Re: Sizing Up the Family Gene Pool
In response to the New York Times article: Sizing Up the Family Gene Pool
This story is about the fact that genetic testing companies sell people’s test results, compromising families’ and descendants’ future jobs and opportunities. “The NYTimes Ethicist” confirmed a questioner’s fears:
“As for the privacy issue, your concern is well founded. Many of these companies do use customers’ data for medical research or commercial applications, or they sell it to third parties whose interests you might never know. Legally they can’t do that without your consent, but the fine print on those consent forms goes by so quickly that it can be hard to follow.”
Americans’ lack of control over sensitive personal health information in electronic systems is a true national disaster. Not everyone knows this yet, but President Obama does.
On Feb 22, the he introduced historic new privacy principles to guide the use of personal data in the global digital economy. He recognized the lack of privacy in current networked technologies and systems has severe economic consequences. See story on the White House Initiative: http://patientprivacyrights.org/2012/02/wh-initiative-consumer-privacy-bill-of-rights/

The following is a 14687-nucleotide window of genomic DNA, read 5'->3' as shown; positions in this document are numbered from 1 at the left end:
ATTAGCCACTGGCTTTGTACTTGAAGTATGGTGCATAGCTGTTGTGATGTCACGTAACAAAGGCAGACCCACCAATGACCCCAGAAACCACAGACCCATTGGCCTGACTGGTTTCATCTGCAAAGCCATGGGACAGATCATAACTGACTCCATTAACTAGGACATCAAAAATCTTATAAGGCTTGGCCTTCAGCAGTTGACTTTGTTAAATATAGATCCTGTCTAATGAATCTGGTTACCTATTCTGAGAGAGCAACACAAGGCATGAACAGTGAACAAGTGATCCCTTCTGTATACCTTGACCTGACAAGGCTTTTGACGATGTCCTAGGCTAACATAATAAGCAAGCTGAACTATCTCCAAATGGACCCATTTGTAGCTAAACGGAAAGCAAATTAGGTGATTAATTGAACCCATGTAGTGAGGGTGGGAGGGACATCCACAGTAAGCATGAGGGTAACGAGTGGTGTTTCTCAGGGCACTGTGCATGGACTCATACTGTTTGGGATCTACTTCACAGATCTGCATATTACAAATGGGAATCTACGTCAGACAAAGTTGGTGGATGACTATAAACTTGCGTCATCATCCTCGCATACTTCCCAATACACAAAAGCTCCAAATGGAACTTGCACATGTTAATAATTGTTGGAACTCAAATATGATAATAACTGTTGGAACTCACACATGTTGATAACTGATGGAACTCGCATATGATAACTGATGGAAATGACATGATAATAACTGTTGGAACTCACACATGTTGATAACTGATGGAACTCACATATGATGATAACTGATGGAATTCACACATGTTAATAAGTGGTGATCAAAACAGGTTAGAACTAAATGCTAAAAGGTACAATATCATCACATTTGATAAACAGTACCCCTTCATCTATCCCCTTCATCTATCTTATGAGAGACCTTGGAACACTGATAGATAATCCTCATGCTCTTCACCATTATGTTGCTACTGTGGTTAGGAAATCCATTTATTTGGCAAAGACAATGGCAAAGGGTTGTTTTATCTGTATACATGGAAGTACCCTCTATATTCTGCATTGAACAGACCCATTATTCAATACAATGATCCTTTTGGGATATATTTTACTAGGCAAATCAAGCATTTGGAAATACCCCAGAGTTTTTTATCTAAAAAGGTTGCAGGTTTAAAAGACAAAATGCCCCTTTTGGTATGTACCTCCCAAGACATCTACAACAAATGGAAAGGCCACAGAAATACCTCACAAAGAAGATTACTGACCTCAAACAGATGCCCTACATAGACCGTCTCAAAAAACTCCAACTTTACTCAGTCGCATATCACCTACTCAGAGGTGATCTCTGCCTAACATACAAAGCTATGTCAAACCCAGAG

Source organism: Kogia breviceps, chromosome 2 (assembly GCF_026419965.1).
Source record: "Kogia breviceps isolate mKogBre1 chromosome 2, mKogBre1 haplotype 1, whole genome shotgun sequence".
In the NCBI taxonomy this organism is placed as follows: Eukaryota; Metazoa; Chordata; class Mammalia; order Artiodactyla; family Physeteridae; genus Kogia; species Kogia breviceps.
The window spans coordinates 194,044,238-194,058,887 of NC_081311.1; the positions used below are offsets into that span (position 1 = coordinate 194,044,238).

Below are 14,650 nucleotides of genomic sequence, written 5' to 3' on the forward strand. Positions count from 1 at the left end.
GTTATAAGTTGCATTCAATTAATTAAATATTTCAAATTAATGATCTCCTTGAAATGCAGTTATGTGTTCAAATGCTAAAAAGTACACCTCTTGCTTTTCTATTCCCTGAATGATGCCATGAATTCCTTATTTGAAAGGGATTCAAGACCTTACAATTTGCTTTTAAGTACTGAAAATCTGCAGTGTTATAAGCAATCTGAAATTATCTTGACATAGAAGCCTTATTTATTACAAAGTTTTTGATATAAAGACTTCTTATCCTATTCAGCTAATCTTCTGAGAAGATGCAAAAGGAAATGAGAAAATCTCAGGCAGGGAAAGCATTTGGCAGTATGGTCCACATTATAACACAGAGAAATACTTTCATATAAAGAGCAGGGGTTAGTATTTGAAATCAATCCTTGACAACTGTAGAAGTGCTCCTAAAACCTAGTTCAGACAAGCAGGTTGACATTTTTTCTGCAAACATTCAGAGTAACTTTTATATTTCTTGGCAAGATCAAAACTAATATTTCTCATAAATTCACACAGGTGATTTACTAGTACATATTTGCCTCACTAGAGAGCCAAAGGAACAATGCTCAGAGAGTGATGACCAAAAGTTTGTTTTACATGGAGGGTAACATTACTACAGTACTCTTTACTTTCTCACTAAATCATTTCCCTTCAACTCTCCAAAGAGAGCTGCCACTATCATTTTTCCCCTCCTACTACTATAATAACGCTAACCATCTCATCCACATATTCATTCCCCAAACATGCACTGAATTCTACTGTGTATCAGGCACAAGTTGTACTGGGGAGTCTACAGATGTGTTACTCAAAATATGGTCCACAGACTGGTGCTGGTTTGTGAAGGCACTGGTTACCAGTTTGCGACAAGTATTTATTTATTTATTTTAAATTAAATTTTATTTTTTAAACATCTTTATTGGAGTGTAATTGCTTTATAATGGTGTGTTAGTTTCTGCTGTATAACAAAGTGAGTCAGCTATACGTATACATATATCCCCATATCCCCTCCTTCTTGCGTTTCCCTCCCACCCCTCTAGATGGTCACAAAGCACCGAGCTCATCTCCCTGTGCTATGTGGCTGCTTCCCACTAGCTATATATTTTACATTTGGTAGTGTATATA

President Obama’s new principles address the causes of the privacy violation in the story:
- Current federal law does not protect the right to health information privacy or the right of consent to use health data
- neither HIPAA nor Genetic Information Non-Discrimination Act (GINA) prevent the systemic corporate business practice of selling Americans’ highly sensitive personal health information (like genetic test results)
He laid out an historic, tough new Consumer Privacy Bill of Rights to stop the data mining and data theft industries. The first principle is that of individual control: “Consumers have a right to exercise control over what personal data companies collect from them and how they use it.”
Key quotes from the Administration’s new “Framework for Protecting Privacy and Promoting Innovation in the Global Digital Economy”:
- “Strong consumer data privacy protections are essential to maintaining consumers’ trust in the technologies and companies that drive the digital economy.”
- The President concluded, “It [privacy] has been at the heart of our democracy from its inception, and we need it now more than ever.”
The only way we can trust the Internet and have a vibrant global digital economy is if individuals control personal information online and in electronic systems. The right of informed consent before personal information is collected or used must be restored.
When will the health IT industry, Congress, and lawmakers across the US act to restore the right to privacy and control over personal information?